From Kate’s Writing Crate…
I write first person essays for several outlets so when I discovered Why We Write About Ourselves: Twenty Memoirists on Why They Expose Themselves (and Others) in the Name of Literature edited by Meredith Maran, I had to read it. Another selling point, several of my favorite memoirists are in the book including Anne Lamott, Sue Monk Kidd, and Cheryl Strayed. After reading the book, I have many more memoirists’ work I want to read.
Each chapter begins with an introduction of the memoirist, vital stats, a list of published works, then his or her answer to: Why I write about myself? The rest of the chapter subheadings are different as each author discusses his or her writing process and beliefs. At the end of each chapter, there are Words of Wisdom for Memoirists.
Here are some of my favorite passages:
“Don’t be afraid of writing into the heart of what you’re most afraid of. The story of life lives in what you would rather not admit or say.”
--Kate Christensen (page 20)
“…I firmly believe that there are things we already know and spend a lot of time resisting. You can try, but the amount of energy you spend trying not to know what you already know will be exhausting.”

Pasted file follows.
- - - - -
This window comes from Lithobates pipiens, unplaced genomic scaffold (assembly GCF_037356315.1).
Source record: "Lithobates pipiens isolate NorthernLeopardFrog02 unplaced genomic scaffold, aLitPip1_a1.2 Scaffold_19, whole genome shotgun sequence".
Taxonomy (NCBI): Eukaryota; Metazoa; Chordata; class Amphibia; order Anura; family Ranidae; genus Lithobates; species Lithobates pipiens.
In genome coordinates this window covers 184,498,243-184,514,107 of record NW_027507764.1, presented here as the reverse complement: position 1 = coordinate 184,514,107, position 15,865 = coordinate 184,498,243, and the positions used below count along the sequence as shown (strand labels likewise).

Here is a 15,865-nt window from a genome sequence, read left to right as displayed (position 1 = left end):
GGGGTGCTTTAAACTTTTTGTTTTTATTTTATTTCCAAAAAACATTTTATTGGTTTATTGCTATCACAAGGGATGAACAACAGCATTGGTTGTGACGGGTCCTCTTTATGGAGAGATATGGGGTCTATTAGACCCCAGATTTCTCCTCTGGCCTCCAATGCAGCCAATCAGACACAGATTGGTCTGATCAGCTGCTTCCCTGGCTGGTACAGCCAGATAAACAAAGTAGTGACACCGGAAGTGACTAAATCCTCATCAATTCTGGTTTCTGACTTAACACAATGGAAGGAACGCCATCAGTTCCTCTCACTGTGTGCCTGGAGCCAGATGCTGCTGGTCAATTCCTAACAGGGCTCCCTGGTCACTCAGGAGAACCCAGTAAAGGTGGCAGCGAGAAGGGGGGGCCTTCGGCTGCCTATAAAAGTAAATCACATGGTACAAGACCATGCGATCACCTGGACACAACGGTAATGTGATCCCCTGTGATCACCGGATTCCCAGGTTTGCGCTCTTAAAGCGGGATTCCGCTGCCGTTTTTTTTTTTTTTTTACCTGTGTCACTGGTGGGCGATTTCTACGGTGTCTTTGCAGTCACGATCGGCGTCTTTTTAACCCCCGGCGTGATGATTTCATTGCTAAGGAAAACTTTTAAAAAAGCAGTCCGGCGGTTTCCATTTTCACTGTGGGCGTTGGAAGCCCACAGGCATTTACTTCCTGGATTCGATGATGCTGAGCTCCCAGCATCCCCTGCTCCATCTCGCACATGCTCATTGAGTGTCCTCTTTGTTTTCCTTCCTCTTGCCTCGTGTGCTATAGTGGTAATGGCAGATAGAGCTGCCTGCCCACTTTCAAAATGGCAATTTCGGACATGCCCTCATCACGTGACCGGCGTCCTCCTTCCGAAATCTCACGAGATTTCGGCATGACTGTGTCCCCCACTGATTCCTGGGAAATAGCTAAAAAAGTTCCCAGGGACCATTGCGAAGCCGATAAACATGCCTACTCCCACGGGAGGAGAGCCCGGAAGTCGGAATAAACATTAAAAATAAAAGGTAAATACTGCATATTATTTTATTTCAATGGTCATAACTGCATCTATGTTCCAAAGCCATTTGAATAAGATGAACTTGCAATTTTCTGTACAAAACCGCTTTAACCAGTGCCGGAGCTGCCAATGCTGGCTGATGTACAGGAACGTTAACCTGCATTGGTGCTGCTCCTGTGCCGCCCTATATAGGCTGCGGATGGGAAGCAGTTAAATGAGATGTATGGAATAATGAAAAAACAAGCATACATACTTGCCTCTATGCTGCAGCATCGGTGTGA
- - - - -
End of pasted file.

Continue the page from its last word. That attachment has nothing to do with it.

--A. M. Homes (page 102)
“The reason to write memoir is to put something important out into the collective consciousness, to distill one human life as you’ve come to understand it…”
--Anne Lamott (page 140)
“Know that the writing will lead you to places you can’t imagine you will go…writing comes from a place beneath intellectual consciousness. The only way to get to that place is by writing. Trust the magic of that process.”
--James McBride (page 164)
“My work doesn’t hinge on shock value. I tell only what needs to be told for the work to reach its full potential. I’m not interested in confession. I’m interested in revelation.
--Cheryl Strayed (page 212)
“If you’re not uncomfortable and scared while you’re writing, you’re not writing close enough to the bone.”
--Ayelet Waldman (page 230)
“You get the most powerful material when you write toward whatever hurts. Don’t avoid it. Don’t run from it. Don’t write toward what’s easy. We recognize our humanity in those most difficult moments that people share.
--Jesmyn Ward (page 242)
I want to read many of the books listed by the authors in Why We Write About Ourselves including Ayelet Waldman’s Love and Other Impossible Pursuits which sounded interesting and familiar. Searching through my unread books, I found it—a future book review.